In the (excellent) Sinfonia SOSP ’07 paper, the authors compare a group communication system (GCS) built using Sinfonia with the open source Spread GCS. Although I like the Sinfonia paper a lot, I thought this evaluation was actually detrimental to the paper. The authors present several graphs comparing the performance of SinfoniaGCS with Spread, such as this one:
Clearly, SinfoniaGCS vastly outperforms Spread in this configuration. At first glance, this might seem like a great experiment: the authors have demonstrated that you can use Sinfonia to build a high-performance GCS, right?
To me, including this evaluation in the paper is not helpful, because it raises more questions than it answers. There are two possibilities:
- Spread’s performance is truly terrible. In that case, what are we to learn from comparing the performance of SinfoniaGCS with a worst-in-class alternative?
- Spread is misconfigured. The paper notes that Spread wasn’t configured to use IP broadcast or multicast, and that SinfoniaGCS was allowed to batch together 128 messages at a time; either change could have a huge performance impact. Again, there is little to learn from an apples-to-oranges comparison between a carefully tuned Sinfonia system and a misconfigured Spread system.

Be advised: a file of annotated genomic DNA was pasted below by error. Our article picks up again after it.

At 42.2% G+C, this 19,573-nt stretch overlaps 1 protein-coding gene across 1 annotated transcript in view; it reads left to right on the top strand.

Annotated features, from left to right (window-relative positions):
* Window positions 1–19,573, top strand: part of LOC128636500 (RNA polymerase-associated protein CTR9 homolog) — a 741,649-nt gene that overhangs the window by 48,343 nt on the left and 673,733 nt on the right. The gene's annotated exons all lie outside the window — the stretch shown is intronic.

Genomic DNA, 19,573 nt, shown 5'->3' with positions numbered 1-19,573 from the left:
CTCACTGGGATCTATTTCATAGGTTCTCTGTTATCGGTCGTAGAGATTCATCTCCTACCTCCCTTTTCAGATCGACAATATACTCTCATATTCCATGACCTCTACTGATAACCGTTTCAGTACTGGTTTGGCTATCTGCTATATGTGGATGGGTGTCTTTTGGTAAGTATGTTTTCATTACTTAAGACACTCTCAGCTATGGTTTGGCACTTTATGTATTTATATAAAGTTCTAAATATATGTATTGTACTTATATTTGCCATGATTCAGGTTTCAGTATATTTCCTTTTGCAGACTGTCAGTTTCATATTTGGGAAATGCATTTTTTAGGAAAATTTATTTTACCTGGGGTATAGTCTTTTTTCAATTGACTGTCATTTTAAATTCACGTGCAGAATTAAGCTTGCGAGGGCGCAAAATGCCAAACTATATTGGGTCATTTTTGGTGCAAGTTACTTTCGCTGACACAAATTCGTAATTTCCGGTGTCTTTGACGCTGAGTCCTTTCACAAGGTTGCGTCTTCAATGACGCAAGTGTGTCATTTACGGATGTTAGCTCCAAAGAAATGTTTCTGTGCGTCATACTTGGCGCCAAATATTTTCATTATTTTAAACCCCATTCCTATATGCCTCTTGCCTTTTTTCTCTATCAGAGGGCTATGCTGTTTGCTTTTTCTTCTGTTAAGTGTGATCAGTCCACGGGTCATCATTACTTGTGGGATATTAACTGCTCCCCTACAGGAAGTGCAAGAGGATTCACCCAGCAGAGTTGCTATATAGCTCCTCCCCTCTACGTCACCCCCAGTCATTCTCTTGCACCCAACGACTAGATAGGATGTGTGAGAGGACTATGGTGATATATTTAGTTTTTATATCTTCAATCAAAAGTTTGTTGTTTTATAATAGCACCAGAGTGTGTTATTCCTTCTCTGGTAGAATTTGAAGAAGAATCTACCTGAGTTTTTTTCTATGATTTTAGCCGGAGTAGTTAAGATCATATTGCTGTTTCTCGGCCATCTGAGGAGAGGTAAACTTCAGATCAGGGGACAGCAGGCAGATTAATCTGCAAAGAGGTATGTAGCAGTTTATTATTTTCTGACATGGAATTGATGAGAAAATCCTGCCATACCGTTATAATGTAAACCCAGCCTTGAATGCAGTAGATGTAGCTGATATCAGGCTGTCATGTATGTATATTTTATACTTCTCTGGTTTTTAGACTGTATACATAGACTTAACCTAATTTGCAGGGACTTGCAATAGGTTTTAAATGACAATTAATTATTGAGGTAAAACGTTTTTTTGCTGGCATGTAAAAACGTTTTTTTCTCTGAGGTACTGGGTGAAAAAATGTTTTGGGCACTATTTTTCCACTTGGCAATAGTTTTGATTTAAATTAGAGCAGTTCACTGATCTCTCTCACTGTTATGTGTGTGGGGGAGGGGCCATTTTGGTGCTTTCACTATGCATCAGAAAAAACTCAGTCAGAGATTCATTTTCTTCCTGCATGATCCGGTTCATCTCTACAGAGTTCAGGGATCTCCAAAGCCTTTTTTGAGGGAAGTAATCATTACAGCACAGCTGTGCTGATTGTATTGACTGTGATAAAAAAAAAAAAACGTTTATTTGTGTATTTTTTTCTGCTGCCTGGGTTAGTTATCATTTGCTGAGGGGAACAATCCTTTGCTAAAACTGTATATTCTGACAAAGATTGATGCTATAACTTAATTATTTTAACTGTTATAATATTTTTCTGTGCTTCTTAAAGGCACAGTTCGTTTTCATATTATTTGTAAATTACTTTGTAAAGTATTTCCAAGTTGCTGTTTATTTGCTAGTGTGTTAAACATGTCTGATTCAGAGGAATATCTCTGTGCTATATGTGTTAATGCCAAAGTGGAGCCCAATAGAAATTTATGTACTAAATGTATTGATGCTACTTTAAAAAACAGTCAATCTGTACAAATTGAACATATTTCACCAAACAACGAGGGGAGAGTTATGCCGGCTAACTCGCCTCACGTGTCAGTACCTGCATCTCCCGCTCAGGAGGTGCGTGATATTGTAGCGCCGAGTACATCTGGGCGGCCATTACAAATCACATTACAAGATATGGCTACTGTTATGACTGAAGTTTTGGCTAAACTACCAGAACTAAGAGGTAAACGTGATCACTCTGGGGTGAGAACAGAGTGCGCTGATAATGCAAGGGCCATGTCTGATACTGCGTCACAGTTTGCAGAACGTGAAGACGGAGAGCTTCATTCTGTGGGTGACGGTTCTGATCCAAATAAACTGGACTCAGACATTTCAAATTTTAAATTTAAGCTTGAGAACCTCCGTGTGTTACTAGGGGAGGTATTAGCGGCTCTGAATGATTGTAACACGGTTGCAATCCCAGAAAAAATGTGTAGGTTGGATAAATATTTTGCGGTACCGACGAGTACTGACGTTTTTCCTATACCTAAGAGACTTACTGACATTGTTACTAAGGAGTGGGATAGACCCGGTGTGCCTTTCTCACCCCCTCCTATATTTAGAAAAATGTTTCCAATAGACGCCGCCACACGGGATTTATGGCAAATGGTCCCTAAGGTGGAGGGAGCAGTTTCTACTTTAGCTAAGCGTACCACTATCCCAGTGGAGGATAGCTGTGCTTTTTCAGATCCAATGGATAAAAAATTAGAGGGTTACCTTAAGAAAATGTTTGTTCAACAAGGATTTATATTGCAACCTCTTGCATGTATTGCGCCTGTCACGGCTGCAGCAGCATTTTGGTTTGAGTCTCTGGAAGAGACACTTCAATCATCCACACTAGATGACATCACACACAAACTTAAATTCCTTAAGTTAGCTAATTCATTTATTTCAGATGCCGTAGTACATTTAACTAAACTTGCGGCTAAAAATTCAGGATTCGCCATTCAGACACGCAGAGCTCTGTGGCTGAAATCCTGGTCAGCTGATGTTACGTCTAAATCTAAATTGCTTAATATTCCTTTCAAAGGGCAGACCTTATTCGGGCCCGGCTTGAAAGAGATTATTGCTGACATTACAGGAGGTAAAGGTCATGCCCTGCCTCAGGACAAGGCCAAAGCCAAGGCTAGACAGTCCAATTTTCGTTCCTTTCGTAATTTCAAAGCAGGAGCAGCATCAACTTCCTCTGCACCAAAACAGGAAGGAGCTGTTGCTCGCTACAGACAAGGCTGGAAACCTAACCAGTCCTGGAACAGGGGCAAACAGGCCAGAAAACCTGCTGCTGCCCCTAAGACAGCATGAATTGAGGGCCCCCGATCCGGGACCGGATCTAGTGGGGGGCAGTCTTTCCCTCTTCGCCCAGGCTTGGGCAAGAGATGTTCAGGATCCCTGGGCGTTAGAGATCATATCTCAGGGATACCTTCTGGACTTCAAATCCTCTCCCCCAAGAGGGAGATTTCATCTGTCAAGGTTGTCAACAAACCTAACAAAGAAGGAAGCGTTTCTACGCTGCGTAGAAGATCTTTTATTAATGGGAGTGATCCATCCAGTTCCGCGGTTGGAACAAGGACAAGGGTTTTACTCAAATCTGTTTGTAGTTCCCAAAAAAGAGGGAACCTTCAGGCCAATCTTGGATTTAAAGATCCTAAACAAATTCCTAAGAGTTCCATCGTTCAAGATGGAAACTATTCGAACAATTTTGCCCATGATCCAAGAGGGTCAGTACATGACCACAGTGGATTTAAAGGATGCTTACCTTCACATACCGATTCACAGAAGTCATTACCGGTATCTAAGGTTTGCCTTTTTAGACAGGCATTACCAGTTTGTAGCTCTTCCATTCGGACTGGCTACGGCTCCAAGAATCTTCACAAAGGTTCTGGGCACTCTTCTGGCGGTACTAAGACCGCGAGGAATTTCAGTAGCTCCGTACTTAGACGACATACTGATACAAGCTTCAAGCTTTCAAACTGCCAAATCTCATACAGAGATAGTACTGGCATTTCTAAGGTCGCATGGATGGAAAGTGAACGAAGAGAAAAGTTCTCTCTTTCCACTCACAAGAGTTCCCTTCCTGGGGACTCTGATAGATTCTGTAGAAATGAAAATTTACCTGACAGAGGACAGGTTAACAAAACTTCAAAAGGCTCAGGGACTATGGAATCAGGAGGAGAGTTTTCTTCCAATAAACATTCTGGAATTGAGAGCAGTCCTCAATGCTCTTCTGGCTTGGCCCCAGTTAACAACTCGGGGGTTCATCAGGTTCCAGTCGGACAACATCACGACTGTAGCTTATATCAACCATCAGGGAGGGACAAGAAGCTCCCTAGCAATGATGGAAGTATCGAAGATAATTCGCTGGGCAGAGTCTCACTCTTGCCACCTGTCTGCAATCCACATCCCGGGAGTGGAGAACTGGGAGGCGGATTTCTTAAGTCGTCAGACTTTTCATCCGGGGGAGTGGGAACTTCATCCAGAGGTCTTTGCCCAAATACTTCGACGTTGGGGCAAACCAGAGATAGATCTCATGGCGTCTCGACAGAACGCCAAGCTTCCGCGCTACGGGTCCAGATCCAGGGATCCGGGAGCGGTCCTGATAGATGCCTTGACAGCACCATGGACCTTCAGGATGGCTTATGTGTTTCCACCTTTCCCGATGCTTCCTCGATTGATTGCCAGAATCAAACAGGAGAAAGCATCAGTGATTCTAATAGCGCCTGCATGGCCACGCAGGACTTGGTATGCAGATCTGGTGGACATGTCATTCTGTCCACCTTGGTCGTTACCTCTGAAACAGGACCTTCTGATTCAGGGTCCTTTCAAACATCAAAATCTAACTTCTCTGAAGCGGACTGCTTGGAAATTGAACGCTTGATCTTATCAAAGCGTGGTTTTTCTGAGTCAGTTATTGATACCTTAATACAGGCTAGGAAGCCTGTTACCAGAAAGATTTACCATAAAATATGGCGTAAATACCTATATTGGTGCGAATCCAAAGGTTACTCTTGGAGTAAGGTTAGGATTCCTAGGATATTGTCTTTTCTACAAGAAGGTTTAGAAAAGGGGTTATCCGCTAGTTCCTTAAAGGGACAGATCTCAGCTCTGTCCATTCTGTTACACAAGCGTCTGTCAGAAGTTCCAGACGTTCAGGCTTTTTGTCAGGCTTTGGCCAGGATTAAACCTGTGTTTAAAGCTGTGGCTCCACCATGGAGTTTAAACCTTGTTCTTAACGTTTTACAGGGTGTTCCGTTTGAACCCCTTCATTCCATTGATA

A convincing performance study would show that by using the Sinfonia infrastructure, one can build a GCS that approaches the performance of an optimized GCS written from scratch (and perhaps that using Sinfonia leads to a smaller/simpler GCS implementation). Alternatively, if using Sinfonia really does allow dramatically better performance, the reasons for the performance difference should be explored: Sinfonia is not magic, and if the authors could have identified some reasons for why traditional GCS designs perform poorly on modern datacenter networks, that would be an interesting result.
Instead, the authors merely speculate that using IP broadcast/multicast would improve Spread performance and leave it at that. Unfortunately, the result is a performance study from which we can learn very little.